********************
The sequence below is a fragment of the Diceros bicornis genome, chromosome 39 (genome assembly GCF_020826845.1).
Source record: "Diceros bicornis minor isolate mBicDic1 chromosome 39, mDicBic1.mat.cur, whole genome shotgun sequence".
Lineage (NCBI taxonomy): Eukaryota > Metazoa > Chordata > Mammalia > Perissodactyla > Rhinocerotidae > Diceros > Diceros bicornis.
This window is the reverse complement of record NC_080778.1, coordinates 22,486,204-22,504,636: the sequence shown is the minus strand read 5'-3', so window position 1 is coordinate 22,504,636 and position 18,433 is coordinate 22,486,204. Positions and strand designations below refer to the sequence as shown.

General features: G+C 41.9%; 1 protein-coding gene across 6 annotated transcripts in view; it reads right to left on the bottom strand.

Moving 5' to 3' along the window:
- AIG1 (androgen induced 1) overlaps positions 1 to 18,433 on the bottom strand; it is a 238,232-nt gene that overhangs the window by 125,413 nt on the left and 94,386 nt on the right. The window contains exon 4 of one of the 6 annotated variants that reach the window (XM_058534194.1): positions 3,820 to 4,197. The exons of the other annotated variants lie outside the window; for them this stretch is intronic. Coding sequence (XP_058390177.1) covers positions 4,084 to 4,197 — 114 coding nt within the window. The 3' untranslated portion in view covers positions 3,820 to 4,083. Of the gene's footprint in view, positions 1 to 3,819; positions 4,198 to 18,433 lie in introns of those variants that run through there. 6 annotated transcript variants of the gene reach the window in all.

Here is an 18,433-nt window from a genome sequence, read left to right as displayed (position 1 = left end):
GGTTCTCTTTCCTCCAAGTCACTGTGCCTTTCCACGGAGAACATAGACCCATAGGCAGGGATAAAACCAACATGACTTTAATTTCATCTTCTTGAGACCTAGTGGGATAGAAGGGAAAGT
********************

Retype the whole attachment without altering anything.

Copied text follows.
The sequence below is a fragment of the Diceros bicornis genome, chromosome 39 (genome assembly GCF_020826845.1).
Source record: "Diceros bicornis minor isolate mBicDic1 chromosome 39, mDicBic1.mat.cur, whole genome shotgun sequence".
Lineage (NCBI taxonomy): Eukaryota > Metazoa > Chordata > Mammalia > Perissodactyla > Rhinocerotidae > Diceros > Diceros bicornis.
This window is the reverse complement of record NC_080778.1, coordinates 22,486,204-22,504,636: the sequence shown is the minus strand read 5'-3', so window position 1 is coordinate 22,504,636 and position 18,433 is coordinate 22,486,204. Positions and strand designations below refer to the sequence as shown.

General features: G+C 41.9%; 1 protein-coding gene across 6 annotated transcripts in view; it reads right to left on the bottom strand.

Moving 5' to 3' along the window:
- AIG1 (androgen induced 1) overlaps positions 1 to 18,433 on the bottom strand; it is a 238,232-nt gene that overhangs the window by 125,413 nt on the left and 94,386 nt on the right. The window contains exon 4 of one of the 6 annotated variants that reach the window (XM_058534194.1): positions 3,820 to 4,197. The exons of the other annotated variants lie outside the window; for them this stretch is intronic. Coding sequence (XP_058390177.1) covers positions 4,084 to 4,197 — 114 coding nt within the window. The 3' untranslated portion in view covers positions 3,820 to 4,083. Of the gene's footprint in view, positions 1 to 3,819; positions 4,198 to 18,433 lie in introns of those variants that run through there. 6 annotated transcript variants of the gene reach the window in all.

Here is an 18,433-nt window from a genome sequence, read left to right as displayed (position 1 = left end):
GGTTCTCTTTCCTCCAAGTCACTGTGCCTTTCCACGGAGAACATAGACCCATAGGCAGGGATAAAACCAACATGACTTTAATTTCATCTTCTTGAGACCTAGTGGGATAGAAGGGAAAGT